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Pro-Palestinian Mob Defaces US Military Cemetery, Veterans' Resting Place Scrawled with Ugly Message

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Pro-Palestinian protesters took the proverbial mask off in California last week, and what was revealed wasn’t pretty.

The New York Post reported that the protesters spray-painted “Free Gaza” and “Intifada” on a wall outside the Los Angeles National Cemetery, where nearly 90,000 veterans of World War I through the Vietnam War are buried.

Intifada” refers to violent uprisings against Israel in the 1980s and early 2000s.

Protesters also chanted, “From the river to the sea, Palestine will be free,” and accused President Joe Biden of enabling “genocide,” according to the Post.

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It is not known whether any arrests have been made for the vandalism, but the cemetery indicated in a statement on Facebook that the incident is under investigation by law enforcement.

The cemetery also shared photos of the anti-Israel messages being cleaned off the wall a few days later.

Several public officials condemned the protesters’ actions.

Department of Veterans Affairs spokesman Terrence Hayes told Fox News that “VA national cemeteries are where our nation’s heroes are laid to rest, and any act of vandalism is unacceptable.”

Democratic Rep. Brad Sherman of California argued on X that the incident is “more proof that people who hate #Israel, also hate America.”


Inevitably, the issue of free speech is going to be raised in this situation. Some will claim that the protesters were doing nothing more than exercising their First Amendment rights.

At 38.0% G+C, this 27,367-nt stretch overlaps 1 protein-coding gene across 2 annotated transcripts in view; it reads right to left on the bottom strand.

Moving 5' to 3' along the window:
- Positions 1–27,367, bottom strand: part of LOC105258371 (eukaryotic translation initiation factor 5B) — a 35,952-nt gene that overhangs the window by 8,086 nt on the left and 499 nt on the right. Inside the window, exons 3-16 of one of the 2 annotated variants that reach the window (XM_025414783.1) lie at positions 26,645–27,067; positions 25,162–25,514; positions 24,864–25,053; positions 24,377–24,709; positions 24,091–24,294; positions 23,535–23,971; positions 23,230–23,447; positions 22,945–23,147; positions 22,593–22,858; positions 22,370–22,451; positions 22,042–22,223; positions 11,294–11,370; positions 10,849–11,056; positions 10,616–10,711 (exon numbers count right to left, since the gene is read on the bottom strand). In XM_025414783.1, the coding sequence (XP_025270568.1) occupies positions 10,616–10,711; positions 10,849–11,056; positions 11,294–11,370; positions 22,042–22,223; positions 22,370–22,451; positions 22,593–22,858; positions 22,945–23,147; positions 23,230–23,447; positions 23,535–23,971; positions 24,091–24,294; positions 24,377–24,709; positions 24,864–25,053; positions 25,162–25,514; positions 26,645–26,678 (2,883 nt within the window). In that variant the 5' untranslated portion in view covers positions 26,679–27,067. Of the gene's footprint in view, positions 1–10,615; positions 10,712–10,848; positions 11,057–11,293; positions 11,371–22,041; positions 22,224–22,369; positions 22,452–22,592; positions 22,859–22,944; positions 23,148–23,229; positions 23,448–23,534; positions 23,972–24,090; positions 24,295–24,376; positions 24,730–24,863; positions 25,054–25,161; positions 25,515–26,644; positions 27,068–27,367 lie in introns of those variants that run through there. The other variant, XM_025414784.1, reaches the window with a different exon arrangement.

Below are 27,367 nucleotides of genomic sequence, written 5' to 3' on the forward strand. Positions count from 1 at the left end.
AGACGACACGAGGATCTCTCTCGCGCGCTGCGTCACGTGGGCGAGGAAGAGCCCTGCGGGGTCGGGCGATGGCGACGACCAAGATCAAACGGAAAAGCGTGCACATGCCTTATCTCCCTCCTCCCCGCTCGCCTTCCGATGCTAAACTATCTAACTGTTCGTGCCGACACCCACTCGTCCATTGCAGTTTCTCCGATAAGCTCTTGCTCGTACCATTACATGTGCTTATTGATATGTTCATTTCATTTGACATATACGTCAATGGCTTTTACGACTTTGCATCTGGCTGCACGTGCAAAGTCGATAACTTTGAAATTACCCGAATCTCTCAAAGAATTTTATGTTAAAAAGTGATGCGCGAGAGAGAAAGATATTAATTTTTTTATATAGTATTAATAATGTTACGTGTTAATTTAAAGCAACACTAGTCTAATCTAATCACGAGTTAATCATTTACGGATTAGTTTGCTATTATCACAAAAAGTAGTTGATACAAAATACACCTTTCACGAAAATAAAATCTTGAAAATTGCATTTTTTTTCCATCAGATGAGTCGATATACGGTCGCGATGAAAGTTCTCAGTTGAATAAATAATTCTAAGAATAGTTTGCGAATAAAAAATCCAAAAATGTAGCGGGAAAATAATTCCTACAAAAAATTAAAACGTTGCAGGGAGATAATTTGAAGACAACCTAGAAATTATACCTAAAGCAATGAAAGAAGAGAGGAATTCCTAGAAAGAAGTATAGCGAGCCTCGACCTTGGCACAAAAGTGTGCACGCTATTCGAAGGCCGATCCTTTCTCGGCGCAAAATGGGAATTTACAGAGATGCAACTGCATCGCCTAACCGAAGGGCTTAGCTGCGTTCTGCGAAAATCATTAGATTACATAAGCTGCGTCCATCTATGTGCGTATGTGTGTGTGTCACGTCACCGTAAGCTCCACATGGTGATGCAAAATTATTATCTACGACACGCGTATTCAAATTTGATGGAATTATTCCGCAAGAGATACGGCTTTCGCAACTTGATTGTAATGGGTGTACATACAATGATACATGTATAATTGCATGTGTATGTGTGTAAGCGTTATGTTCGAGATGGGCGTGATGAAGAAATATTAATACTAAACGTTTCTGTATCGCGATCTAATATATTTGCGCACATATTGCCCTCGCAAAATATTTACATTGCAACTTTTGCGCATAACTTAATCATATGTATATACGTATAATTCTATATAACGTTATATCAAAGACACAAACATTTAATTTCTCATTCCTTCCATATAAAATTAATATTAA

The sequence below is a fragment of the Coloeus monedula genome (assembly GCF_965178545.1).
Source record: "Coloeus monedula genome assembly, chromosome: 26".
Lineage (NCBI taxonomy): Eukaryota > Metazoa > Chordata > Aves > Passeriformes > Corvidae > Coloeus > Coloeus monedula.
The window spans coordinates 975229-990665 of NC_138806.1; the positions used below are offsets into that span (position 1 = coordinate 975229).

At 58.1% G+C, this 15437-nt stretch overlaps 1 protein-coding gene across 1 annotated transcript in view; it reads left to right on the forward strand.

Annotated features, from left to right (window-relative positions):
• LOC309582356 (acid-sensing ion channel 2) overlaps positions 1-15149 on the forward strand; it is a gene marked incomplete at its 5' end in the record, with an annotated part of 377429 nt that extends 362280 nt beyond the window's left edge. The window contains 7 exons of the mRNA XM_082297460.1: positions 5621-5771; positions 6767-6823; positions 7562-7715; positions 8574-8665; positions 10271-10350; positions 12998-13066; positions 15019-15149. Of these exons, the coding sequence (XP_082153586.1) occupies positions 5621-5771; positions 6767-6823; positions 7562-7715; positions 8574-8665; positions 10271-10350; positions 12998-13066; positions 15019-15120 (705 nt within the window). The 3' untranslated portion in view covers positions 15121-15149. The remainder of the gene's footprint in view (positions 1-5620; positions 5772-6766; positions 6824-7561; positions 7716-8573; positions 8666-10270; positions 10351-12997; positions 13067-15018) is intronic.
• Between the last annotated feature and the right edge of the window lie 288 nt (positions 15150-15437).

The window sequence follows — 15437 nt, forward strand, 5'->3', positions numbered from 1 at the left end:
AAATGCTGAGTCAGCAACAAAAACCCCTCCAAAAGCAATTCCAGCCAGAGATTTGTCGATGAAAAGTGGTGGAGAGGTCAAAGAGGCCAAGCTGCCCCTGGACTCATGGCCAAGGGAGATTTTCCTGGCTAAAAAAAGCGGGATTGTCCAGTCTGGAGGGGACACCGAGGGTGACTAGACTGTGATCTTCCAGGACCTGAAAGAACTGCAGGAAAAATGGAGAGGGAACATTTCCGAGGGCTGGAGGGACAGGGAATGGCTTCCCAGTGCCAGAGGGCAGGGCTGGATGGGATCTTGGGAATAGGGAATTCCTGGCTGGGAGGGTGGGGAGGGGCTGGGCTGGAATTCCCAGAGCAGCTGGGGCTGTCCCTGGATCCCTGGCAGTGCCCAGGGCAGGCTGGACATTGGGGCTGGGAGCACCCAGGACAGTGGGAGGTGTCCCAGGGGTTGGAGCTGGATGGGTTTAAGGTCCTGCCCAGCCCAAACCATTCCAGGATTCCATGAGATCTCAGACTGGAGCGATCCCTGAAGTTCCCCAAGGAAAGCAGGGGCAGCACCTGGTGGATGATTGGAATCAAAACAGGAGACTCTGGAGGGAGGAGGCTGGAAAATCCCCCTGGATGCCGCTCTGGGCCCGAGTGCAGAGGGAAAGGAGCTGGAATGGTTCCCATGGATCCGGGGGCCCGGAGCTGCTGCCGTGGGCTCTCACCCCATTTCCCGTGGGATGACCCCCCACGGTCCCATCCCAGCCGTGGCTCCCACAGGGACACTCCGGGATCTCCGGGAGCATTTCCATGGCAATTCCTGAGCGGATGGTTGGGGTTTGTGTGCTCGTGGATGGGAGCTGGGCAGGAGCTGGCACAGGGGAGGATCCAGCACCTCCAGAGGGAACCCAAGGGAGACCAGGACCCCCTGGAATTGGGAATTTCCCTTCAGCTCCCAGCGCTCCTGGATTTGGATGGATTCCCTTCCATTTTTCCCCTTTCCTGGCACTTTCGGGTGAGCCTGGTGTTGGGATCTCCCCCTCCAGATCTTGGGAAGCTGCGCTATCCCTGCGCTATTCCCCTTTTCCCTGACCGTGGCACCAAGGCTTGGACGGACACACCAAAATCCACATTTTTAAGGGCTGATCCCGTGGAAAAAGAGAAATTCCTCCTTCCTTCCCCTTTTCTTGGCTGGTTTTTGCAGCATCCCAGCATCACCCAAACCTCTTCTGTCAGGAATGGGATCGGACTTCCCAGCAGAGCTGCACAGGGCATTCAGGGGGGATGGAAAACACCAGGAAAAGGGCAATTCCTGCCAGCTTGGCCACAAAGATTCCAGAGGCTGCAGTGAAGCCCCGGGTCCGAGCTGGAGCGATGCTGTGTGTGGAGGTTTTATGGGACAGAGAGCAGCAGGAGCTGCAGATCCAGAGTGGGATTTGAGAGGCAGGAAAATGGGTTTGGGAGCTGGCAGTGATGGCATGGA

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But it should be understood that the First Amendment has never been interpreted as conveying an absolute right to free speech. The Supreme Court has routinely upheld speech restrictions aimed at curtailing the use of “fighting words.”

Furthermore, the issue at hand isn’t whether the protesters were engaged in constitutionally protected speech. The more critical issue is the hatred that they have for the country they call home.

One has to ask why anyone would be defacing an American military cemetery in protest of a war that America is not even directly a part of. After all, what kind of message are they trying to convey?

The answer seems pretty clear: These protesters hate America almost as much as they hate Israel.

For all the division in modern American politics, everyone should be able to agree that those who sacrificed their lives so that we can live in freedom should be respected. Any malevolence toward them is unequivocally anti-American and should be universally condemned.

But these protesters couldn’t care less about the sacrifices of our nation’s veterans.

Instead of supporting their own country, they would rather back Hamas, a group that once had a senior official state, “Oh Allah, destroy the Jews and their supporters. Oh Allah, destroy the Americans and their supporters. Oh Allah, count them one by one and kill them all, without leaving a single one.”

Hamas hates the U.S. and would love nothing more than for our country to be wiped off the planet along with Israel. That is the group these protesters support.

And that is what is most concerning about this situation — that our fellow Americans can utterly hate our country, disrespect our veterans, call for the extermination of our allies, and many largely turn a blind eye.

Hopefully, this situation will inspire our leaders to work to protect our nation from those who hate it most.


This article appeared originally on The Western Journal.

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